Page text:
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Why was Australia’s latest accused drug smuggler forced to wear a balaclava and jumpsuit?

Does it force an implication of guilt before he even entered a plea?

Isaac Emmanuel Roberts, an Australian accountant, was arrested yesterday after Indonesian officials said they found 20 grams of drugs in his bag, but it was the balaclava and orange jumpsuit that shocked many Australians.

Roberts, who once ran as a political candidate for the Liberal Democrats, complained about being hauled through a pack of media before entering his plea.

“Parading small-time users in front of media for tiny amounts when there are kilos coming through this airport. It’s ridiculous,” he said.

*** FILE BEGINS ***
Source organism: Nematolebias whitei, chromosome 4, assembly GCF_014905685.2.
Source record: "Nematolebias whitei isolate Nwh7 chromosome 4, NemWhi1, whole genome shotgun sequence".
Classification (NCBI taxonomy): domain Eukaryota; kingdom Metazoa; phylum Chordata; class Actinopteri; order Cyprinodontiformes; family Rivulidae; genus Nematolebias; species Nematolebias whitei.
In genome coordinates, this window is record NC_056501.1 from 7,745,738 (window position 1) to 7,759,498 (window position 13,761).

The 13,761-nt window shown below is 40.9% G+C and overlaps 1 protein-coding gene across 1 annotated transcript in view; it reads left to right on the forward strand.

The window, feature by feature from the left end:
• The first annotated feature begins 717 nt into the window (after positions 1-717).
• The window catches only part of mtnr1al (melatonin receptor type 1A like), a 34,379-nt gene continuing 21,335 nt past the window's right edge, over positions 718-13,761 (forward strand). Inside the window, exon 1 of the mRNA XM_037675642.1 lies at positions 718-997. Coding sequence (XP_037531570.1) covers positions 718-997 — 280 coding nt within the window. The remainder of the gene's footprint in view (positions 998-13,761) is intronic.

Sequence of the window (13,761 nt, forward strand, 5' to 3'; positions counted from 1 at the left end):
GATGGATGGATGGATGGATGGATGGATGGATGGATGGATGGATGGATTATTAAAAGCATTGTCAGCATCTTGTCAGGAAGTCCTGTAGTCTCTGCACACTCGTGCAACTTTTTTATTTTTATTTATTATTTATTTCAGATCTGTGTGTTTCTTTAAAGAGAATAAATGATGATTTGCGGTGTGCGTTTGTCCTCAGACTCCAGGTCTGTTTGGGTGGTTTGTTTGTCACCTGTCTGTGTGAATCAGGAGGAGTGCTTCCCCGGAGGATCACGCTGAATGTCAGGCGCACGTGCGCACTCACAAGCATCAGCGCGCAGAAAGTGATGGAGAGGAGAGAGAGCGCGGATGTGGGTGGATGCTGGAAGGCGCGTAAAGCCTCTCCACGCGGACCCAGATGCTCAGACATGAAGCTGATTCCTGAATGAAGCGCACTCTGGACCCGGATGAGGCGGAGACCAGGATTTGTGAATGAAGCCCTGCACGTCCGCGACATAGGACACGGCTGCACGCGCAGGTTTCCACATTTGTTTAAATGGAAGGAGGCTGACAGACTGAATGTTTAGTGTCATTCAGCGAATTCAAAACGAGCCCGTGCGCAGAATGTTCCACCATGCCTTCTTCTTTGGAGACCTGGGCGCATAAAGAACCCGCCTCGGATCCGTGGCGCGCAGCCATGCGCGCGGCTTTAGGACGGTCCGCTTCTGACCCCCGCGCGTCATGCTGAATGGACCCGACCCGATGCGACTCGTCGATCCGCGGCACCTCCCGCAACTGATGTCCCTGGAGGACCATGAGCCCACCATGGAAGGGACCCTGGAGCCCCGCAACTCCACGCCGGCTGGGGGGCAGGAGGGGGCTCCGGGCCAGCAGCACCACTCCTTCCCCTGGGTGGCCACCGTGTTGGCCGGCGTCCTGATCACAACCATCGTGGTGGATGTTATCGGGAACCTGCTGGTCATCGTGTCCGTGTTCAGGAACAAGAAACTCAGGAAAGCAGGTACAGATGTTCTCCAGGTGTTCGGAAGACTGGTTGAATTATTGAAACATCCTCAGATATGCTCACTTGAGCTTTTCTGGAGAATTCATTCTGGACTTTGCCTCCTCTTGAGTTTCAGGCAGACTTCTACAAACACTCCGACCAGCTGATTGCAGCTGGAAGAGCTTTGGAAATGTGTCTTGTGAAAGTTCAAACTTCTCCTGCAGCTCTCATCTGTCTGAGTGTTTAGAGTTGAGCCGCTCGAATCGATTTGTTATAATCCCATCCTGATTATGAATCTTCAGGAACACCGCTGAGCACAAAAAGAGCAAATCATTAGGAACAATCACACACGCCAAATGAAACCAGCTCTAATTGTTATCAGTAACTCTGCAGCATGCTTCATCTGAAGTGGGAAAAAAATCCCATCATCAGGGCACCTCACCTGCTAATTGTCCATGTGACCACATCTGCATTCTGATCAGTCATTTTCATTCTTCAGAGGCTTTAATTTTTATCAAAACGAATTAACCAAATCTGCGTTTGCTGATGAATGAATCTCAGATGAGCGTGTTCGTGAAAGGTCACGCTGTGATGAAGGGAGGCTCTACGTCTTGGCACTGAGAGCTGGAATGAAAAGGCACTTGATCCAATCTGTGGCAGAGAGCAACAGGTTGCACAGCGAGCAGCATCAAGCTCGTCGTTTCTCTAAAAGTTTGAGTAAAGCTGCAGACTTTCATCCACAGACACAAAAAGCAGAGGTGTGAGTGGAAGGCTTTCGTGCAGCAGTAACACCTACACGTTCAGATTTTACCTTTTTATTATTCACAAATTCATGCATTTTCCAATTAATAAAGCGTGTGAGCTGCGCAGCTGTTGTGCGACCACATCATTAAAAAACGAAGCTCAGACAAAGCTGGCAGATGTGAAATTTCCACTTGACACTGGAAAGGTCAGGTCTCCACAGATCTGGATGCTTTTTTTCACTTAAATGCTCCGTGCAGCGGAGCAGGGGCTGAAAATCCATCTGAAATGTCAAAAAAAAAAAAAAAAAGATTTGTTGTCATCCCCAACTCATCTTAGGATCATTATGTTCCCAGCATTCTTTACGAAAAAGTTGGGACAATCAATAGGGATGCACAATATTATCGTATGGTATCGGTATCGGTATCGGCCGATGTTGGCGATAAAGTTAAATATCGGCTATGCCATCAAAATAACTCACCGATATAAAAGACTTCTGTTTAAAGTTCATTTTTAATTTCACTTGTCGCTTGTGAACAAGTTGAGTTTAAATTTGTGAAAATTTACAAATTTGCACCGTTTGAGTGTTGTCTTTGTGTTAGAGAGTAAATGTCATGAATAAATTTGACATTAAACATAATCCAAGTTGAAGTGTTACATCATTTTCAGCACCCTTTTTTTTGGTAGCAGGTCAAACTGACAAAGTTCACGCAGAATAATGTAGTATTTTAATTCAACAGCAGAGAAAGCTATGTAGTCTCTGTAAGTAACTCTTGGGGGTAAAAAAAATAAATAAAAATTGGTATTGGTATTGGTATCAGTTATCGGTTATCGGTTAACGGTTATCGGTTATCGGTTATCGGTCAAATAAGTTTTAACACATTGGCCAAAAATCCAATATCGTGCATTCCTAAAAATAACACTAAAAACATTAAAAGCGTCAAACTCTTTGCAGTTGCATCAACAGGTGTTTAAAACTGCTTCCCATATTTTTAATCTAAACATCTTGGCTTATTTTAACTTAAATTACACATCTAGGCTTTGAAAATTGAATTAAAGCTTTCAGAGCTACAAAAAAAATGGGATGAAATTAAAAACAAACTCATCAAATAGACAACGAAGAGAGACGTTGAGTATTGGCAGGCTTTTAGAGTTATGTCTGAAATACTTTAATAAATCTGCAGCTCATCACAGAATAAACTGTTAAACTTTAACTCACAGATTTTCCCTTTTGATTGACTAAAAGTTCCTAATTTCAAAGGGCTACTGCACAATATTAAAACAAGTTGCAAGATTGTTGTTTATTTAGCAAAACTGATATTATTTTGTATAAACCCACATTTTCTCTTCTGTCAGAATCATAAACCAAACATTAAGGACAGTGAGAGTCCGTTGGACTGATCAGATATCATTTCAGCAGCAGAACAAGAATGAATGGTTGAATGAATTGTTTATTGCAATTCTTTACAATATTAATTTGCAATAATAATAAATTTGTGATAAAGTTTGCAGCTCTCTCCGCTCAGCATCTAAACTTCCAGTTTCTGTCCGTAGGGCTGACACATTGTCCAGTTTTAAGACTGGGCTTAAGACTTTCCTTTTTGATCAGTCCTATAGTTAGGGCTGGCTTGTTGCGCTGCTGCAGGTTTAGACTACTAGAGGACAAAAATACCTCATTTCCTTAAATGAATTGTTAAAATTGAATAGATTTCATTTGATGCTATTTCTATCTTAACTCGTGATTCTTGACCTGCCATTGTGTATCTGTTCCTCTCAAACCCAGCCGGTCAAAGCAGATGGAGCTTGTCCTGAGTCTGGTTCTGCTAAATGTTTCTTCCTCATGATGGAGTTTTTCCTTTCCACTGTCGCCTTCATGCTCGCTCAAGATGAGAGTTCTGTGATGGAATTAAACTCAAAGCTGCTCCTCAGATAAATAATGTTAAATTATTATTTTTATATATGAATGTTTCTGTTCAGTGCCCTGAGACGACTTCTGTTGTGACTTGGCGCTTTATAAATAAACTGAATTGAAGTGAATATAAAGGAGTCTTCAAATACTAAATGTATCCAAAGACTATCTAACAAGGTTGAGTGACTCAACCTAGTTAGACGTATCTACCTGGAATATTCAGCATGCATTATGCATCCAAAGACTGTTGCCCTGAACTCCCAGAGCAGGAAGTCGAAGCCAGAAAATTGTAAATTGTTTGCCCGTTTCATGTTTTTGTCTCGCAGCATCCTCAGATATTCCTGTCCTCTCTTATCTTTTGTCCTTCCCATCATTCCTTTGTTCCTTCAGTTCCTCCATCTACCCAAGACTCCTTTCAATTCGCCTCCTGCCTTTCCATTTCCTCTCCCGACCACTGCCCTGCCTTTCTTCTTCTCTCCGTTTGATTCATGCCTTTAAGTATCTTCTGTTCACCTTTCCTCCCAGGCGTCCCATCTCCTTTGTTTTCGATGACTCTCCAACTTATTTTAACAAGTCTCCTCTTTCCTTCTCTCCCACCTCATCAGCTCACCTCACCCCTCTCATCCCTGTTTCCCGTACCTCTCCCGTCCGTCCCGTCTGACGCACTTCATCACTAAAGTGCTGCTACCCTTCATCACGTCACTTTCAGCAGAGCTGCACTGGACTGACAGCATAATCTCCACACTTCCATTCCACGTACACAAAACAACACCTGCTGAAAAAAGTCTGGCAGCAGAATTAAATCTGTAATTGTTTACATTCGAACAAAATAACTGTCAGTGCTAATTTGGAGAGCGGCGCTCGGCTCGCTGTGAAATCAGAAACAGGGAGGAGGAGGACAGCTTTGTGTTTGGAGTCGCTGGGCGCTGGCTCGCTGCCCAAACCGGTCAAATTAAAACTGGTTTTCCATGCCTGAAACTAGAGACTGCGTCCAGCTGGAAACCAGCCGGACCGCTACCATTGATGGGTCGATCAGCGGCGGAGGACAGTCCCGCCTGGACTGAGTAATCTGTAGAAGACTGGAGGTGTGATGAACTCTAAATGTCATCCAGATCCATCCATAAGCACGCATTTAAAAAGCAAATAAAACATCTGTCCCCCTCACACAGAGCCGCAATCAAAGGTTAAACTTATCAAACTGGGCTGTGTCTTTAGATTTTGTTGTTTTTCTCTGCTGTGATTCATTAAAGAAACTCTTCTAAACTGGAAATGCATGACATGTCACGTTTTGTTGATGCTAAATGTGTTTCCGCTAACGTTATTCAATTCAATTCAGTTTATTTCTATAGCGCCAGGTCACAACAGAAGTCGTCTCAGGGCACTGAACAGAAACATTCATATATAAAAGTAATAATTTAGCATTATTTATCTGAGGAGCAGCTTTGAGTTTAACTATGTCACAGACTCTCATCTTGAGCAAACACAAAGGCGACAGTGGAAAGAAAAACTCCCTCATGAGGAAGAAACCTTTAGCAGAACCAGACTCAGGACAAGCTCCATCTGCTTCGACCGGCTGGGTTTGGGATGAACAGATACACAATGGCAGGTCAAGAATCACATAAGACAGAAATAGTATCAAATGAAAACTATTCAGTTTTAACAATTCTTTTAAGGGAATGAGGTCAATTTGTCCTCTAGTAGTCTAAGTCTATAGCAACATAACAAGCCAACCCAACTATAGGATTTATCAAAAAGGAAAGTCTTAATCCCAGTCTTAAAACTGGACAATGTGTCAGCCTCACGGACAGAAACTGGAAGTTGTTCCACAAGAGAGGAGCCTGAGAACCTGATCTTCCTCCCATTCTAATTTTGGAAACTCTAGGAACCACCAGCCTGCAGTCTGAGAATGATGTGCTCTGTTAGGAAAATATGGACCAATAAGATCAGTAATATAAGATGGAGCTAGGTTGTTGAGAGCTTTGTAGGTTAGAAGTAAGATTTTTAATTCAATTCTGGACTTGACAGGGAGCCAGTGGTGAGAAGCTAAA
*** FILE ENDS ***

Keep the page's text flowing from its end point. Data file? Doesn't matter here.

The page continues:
But why was he?

Well Professor Tim Lindsey says the embarrassment and shame was precisely the point.

“It seeks to shame the offender, it seeks to show the law enforcement authorities are doing their jobs, and it’s a way of attracting press interests in arrests,” he told *news.com.au. “You might call it a bit of law enforcement theatre.”

For Australians, it may appear as if the parade, especially while clad in prison orange, would predetermine their guilt but it’s the done thing in Indonesia where drug offences are treated as a form of murder.

The balaclava is actually intended to protect the accused, allowing them a level of anonymity and to shield their face from the cameras they’re dragged through as a part of the process.

It’s understood Roberts has admitted the 19.97 grams of ice and ecstasy pills were his and is claiming he’s an addict rather than a drug smuggler.

He will face charges punishable by death or at minimum five years’ jail.

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